Throughout this year, I think that Spanish exports in particular will increase, and from countries like Colombia and Israel if they can meet EU production and trade standards.

The market for dronabinol is also growing fast in Europe. This compound contains cannabinoids and standardised concentrations of THC. It’s used to treat vomiting and nausea in people suffering from side effects of chemotherapy and by people with AIDS to combat loss of appetite.

In 2020, a number of suppliers entered the market, including Cantourage, Breath of Life Pharma and Echo Pharmaceuticals. All of this competition will lower prices within the European market and change its dynamic.

Brexit may change the way the UK trades

The cannabis industry is also hoping that Brexit will mean an easier trading environment in the UK. While medicinal cannabis is notoriously difficult to get hold of, the UK’s Food Standards Agency have classified CBD as a novel food.

This effectively gave CBD companies in the UK a head-start on EU companies ad is behind the success of UK companies like GW Pharma. And while there is now an opportunity for the UK to forge its own path towards medicinal cannabis regulation, it’s not yet clear whether it will.

However, its CBD market is already strong and it may be that we see fewer restrictions on medicinal cannabis trade deals between growers in the Americas and the UK. We can certainly expect to see more medicinal cannabis companies drive the industry forward this year.

Diversification or medicinal cannabis products

Following the gradual legalisation of medicinal cannabis, research on other minor cannabinoids is on the rise. Most of the research has focused solely on CBD and THC, but there are more than 120 cannabinoids and 150 terpenes (aromatic compounds) in cannabis.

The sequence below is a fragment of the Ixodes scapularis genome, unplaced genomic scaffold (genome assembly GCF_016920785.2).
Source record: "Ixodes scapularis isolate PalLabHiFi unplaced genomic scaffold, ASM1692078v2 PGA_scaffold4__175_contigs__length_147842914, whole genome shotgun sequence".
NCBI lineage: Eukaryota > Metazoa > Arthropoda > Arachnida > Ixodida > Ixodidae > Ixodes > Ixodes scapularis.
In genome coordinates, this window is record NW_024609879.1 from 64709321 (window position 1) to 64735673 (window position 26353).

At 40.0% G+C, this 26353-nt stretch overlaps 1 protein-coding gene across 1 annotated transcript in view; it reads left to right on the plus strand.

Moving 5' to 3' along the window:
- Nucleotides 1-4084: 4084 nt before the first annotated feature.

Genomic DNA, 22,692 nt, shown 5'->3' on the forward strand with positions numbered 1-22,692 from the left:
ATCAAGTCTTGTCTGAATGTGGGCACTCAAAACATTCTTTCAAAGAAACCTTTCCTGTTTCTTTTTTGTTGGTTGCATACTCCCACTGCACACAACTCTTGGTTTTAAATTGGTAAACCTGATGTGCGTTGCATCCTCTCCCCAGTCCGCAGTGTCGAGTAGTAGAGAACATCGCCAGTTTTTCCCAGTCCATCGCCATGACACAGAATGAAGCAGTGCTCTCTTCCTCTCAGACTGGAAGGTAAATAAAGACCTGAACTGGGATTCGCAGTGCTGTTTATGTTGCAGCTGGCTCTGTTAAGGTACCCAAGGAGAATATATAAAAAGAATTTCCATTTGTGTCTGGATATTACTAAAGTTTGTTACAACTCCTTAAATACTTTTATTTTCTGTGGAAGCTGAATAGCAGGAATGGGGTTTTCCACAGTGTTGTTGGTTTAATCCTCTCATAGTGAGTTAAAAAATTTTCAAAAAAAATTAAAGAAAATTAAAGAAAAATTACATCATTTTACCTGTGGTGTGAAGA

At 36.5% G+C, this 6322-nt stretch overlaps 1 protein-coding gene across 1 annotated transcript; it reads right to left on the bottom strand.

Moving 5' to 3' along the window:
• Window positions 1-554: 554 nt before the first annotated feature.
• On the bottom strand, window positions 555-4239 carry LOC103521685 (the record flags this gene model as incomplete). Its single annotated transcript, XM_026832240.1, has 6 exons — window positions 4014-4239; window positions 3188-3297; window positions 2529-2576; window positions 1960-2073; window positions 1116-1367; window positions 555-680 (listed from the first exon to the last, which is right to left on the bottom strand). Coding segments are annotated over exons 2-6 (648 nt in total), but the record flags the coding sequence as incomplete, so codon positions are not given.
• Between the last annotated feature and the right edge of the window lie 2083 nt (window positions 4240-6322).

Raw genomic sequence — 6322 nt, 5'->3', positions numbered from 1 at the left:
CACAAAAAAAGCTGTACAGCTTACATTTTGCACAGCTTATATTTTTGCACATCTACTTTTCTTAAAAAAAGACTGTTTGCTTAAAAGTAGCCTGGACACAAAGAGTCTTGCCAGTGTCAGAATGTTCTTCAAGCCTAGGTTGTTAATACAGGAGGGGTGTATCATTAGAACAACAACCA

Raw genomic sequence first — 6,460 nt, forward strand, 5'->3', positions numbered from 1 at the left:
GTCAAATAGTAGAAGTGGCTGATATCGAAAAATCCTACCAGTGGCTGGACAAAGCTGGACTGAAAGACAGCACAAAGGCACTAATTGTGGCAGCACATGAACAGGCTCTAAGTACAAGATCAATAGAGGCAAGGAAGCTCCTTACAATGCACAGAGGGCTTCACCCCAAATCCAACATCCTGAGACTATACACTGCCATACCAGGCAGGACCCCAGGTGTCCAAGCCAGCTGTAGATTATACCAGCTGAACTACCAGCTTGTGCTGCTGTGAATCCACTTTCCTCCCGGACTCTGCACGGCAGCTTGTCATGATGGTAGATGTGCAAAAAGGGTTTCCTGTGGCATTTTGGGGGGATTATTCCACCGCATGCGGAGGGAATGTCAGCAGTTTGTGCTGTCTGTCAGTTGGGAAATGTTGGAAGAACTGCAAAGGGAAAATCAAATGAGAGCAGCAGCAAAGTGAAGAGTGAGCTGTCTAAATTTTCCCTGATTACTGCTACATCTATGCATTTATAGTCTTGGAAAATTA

The search is on for any medicinal or therapeutic properties from these lesser-known cannabinoids, such as CBG (cannabigerol) and CBN (cannabinol). So far there is evidence to suggest that CBN contains properties that could be relevant as an anti-convulsant, antibiotic, to fight cancer, as a sedative or pain reliever. CBG is thought to have antimicrobial, antibiotic and anti-inflammatory properties.

As research on these minor cannabinoids ramp up, it’s likely that CBD brands will begin to include them in their portfolios. Product innovation and differentiation is highly important for any developing market sector and will bring in more investor interest.

A global shift towards legalisation of medicinal cannabis

Many countries outside of Europe and North America are moving towards legalisation of medicinal cannabis, and in some cases recreational cannabis. The impact of COVID-19 on tourism in many key areas has led to governments considering legalising cannabis to boost the sector and stimulate the economy. For example, the Barbadian Government is considering legalising cannabis as part of an overall recovery plan for the country.

More African countries, including Ghana, Zambia, Malawi and Zimbabwe, are now cultivating medicinal cannabis. Profits have been good so far, so we will likely see more African countries beginning to develop similar cannabis industries throughout the year.

For a number of reasons, the overall cannabis industry has endless momentum right now. This means more investment opportunities across both medicinal cannabis and recreational cannabis use. It’s particularly exciting to see that there is so much innovation in this burgeoning industry and that there is so much more potential for investors and consumers.